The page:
But, don’t you think creating new urban areas, while reducing the load on current cities – which might alleviate the problem to an extent, the problems might still persist? Because how do you determine how many new cities are required for a given set of villages and by the time you make them, the population would have increased hence requiring newer cities?

    A few suggestions:

    1) Population control now is a must. Burgeoning numbers is what has created the mess in the first place. We must reach the crux of the problem.

    2) Why not make multi-storied residential complexes in the villages itself, upgrade infrastructure there and introduce new industries in the existing set of villages itself?

    3) If employment opportunities itself are a concern, we can network nearby villages with improved connectivity and rather than have new cities, organize for cluster of villages.

    4) Keeping population distributed can avoid colossal losses of lives in case of natural calamities or nuke attacks. Additionally, land saved by making housing in villages upwardly mobile can be used for agriculture to solve food shortage.

    JMTs only..


  2. But, but , but…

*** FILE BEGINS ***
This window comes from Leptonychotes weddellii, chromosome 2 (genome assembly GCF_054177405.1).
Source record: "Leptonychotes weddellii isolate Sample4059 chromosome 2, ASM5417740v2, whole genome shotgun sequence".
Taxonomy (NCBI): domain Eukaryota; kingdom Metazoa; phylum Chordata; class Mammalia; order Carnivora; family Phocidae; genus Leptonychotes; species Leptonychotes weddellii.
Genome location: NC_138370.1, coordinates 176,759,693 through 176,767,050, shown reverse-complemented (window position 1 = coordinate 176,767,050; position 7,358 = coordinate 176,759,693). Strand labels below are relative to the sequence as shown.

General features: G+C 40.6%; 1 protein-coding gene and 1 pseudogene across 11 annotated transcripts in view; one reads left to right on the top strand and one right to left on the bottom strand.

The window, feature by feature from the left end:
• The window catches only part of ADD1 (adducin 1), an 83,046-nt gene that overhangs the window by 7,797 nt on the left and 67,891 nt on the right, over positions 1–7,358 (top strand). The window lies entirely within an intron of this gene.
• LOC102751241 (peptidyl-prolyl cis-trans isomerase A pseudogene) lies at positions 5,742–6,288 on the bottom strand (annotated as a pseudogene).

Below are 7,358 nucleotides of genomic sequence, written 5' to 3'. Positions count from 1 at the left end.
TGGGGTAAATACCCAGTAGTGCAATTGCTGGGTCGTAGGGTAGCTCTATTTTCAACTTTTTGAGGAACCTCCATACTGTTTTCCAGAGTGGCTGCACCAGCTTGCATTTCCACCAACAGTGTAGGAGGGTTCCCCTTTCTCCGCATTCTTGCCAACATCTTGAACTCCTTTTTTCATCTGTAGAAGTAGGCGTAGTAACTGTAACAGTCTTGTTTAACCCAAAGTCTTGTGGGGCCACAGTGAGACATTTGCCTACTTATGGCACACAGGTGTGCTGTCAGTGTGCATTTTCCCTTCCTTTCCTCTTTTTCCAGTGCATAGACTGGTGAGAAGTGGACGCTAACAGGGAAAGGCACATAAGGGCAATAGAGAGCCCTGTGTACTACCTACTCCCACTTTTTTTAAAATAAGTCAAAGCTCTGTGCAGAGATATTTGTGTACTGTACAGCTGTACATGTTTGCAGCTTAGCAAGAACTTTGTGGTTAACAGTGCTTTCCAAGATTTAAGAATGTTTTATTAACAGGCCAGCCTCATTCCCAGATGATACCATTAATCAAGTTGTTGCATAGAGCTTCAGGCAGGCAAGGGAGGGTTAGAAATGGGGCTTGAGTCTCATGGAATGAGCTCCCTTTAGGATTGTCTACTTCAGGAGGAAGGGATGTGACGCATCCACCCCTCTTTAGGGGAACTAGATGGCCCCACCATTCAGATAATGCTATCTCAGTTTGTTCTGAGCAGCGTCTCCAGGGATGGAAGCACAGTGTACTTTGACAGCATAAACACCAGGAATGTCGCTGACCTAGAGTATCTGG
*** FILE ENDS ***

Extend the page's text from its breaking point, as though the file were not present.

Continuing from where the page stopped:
you are not allowed to say anything positive about narendra(bhai) modi?

    Only rahul… rahul (in the tune of “only vimal… vimal”)

    end sarcasm


  3. So who is going to live in these sophisticated world class cities? Unless these futuristic cities house world class manufacturing or services industries with high paying jobs, its residents cannot afford to live and finance the investments. May be the rich from the largest ten metros in India can comfortably vacation in these western style cities if the cities were to have good tourism potential.

    The other scenario I can see is that – assuming the BPO industry is currently only half saturated and that the remaining half would go to these world class cities in the near future and in the process raising another 2-4 millions of high income professionsals.


  4. Atanu,

    I was going through everything you have written about cities and urbanization today, and I noticed one thing: you quote Jane Jacobs on occasion, and seem to agree with her on the fact that cities are hotbeds of innovation and benefit from agglomeration effects due to their diversity and density. But beyond that, you don’t really seem to be appreciating the existing cities, you’d rather build new ones from scratch – I’m sure you know that Jacobs was very critical of that approach. She’d much rather begin with a study of cities before making the “big plans” that you so passionately advocate.